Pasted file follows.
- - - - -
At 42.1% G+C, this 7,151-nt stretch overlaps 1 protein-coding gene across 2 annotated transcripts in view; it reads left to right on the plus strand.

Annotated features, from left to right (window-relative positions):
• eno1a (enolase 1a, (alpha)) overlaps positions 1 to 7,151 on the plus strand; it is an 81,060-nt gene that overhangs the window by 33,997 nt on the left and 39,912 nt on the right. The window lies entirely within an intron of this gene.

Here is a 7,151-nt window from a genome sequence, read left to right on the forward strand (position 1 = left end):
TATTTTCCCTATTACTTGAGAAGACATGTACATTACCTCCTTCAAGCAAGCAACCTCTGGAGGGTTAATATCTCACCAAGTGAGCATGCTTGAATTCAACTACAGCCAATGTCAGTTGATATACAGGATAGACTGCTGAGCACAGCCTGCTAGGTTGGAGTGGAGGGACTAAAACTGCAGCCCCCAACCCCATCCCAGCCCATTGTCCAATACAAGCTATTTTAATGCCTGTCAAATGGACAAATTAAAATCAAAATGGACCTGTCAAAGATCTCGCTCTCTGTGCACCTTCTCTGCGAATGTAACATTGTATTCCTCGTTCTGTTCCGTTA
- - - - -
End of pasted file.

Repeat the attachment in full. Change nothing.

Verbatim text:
At 42.1% G+C, this 7,151-nt stretch overlaps 1 protein-coding gene across 2 annotated transcripts in view; it reads left to right on the plus strand.

Annotated features, from left to right (window-relative positions):
• eno1a (enolase 1a, (alpha)) overlaps positions 1 to 7,151 on the plus strand; it is an 81,060-nt gene that overhangs the window by 33,997 nt on the left and 39,912 nt on the right. The window lies entirely within an intron of this gene.

Here is a 7,151-nt window from a genome sequence, read left to right on the forward strand (position 1 = left end):
TATTTTCCCTATTACTTGAGAAGACATGTACATTACCTCCTTCAAGCAAGCAACCTCTGGAGGGTTAATATCTCACCAAGTGAGCATGCTTGAATTCAACTACAGCCAATGTCAGTTGATATACAGGATAGACTGCTGAGCACAGCCTGCTAGGTTGGAGTGGAGGGACTAAAACTGCAGCCCCCAACCCCATCCCAGCCCATTGTCCAATACAAGCTATTTTAATGCCTGTCAAATGGACAAATTAAAATCAAAATGGACCTGTCAAAGATCTCGCTCTCTGTGCACCTTCTCTGCGAATGTAACATTGTATTCCTCGTTCTGTTCCGTTA